After the spectacular events we read last week, with thunder, lightning and the voice of God we come crashing down to earth with the Parasha this week. It is the setting out of the day to day pattern we are being asked to follow including 23 commandments and 30 prohibitions.
In Egypt, law was made by the Pharaoh. Now we were to engage with the book of the Covenant, the “Sefer Ha Brit” to which the people respond:
כֹּ֛ל אֲשֶׁר־דִּבֶּ֥ר יְהֹוָ֖ה נַֽעֲשֶׂ֥ה וְנִשְׁמָֽע:
All that the Lord spoke we will do and we will hear.
In the previous Parasha, Yitro, we had responded:
כֹּ֛ל אֲשֶׁר־דִּבֶּ֥ר יְהוָֹ֖ה נַֽעֲשֶׂ֑ה
All that the Lord has spoken we shall do!
We had previously agreed to accept the Covenant but now we want to hear the detail and detail is what we got. It was to be the basis of civil law. What makes it stand out from the law in Egypt is that human rights, the slave, the poor, the disadvantaged and the stranger were all to be treated with dignity. A moral society has to be concerned with its most vulnerable members.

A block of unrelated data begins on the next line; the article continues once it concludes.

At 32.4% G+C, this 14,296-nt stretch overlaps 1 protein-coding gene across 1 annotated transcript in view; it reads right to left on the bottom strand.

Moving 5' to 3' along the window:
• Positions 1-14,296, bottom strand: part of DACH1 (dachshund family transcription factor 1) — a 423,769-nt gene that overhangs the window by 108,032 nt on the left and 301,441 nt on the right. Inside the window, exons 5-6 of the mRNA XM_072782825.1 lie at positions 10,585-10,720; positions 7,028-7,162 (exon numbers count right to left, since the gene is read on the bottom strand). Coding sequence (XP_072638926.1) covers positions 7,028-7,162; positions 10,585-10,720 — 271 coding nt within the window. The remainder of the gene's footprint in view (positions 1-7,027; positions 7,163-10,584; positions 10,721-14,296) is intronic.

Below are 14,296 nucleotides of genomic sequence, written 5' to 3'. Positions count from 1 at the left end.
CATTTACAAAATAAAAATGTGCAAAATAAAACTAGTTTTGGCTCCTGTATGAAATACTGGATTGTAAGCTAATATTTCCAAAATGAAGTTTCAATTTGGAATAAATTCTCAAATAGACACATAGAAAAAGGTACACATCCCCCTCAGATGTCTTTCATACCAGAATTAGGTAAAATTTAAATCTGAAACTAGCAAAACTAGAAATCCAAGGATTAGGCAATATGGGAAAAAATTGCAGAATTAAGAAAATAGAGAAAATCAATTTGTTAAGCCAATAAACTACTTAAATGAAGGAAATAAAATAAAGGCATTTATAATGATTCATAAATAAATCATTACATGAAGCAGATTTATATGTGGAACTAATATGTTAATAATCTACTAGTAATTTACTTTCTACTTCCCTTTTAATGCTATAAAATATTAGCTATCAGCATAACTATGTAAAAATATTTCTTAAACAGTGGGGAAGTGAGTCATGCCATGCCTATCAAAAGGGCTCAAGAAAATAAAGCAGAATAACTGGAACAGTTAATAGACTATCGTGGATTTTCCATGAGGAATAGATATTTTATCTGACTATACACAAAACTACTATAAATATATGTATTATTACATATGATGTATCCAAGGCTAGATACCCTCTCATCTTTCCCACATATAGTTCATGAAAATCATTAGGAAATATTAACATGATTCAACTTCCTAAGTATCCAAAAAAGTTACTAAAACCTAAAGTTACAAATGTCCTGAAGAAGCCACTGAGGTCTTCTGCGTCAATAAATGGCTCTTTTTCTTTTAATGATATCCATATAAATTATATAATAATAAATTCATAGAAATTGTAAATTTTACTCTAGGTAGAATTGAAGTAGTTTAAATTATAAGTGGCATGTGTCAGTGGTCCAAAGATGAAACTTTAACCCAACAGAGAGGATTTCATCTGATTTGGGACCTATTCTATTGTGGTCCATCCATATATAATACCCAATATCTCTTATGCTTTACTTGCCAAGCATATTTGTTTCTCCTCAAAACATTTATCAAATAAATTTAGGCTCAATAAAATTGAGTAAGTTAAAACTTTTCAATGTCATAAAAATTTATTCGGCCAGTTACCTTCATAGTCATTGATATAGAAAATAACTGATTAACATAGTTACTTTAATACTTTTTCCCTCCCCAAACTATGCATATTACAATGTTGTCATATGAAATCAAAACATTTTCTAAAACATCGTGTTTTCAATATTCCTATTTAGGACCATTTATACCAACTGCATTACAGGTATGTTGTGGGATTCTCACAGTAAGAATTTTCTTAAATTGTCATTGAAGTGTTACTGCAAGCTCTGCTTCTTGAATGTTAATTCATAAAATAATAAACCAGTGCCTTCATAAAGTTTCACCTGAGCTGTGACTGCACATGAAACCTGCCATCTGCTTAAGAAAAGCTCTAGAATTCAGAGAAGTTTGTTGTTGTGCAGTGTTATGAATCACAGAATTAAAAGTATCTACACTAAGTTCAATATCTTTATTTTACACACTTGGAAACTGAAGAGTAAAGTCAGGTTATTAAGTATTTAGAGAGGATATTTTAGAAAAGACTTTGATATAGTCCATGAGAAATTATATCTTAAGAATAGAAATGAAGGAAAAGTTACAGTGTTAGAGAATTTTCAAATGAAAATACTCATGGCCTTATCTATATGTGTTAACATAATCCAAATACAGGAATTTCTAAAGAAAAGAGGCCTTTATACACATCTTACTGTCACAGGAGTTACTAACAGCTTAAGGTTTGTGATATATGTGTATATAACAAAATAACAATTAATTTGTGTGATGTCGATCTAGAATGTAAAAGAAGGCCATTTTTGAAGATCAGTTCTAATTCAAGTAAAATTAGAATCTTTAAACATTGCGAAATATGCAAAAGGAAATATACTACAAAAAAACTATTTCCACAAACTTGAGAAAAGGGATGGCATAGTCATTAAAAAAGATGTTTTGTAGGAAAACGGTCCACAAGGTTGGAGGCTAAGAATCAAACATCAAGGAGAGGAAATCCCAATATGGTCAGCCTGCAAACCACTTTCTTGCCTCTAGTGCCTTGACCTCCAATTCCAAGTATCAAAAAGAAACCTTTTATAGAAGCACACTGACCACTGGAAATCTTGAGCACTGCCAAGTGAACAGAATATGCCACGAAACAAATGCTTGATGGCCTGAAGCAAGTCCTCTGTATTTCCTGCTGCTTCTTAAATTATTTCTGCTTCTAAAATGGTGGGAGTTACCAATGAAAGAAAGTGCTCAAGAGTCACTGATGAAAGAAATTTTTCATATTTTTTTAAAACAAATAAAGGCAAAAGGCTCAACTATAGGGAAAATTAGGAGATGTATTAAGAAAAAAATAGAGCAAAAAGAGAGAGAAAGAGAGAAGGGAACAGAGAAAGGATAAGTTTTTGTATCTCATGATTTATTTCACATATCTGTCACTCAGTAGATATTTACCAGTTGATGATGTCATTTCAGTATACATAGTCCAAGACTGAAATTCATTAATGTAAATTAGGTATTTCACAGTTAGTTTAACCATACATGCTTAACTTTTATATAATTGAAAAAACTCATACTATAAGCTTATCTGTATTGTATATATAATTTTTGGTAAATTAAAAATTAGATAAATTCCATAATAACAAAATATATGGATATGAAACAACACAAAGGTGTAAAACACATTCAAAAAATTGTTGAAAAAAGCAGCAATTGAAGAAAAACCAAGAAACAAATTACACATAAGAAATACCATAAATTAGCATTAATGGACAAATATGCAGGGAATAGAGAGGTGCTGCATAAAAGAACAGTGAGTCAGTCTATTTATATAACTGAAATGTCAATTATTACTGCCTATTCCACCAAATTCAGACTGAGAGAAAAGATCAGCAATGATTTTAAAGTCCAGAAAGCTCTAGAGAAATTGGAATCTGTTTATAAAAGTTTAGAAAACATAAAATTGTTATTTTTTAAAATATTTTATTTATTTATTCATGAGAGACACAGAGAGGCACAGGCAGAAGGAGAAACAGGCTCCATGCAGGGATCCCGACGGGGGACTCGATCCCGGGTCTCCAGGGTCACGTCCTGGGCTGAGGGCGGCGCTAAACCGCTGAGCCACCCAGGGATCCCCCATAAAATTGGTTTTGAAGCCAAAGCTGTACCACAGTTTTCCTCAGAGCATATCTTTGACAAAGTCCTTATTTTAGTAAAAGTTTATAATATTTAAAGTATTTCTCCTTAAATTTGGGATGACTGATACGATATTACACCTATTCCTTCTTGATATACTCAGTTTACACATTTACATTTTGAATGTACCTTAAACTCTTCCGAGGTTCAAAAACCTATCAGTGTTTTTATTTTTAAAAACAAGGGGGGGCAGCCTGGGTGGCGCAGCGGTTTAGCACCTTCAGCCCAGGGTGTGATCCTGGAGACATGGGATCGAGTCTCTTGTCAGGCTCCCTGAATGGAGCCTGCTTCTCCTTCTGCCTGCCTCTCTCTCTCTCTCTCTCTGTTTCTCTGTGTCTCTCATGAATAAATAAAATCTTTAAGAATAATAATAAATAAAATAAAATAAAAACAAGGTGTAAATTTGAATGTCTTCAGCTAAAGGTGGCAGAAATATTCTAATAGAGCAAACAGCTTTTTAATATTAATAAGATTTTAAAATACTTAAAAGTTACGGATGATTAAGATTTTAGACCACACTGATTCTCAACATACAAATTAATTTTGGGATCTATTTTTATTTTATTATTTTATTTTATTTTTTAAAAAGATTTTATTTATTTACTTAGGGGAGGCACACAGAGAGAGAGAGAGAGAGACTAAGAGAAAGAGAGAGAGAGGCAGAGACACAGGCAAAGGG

Over the centuries and wherever we have lived we have survived and flourished with a balance between being true to our own identity and living in a non-Jewish world. We had agreed to not just do what God had told us but also to hear. That also means to understand; interpreting the laws of the Covenant and applying them is an ongoing project.
At the end of the Parasha, Moses, Aaron, his sons and 70 elders ascend the mountain and see the God of Israel. We cannot know God in this way, but we can try to know what God wants of us. Understand the mishpatim and mitzvot; try to live a life marked by justice and compassion, and you will, at the very least, know you are spending your days wisely.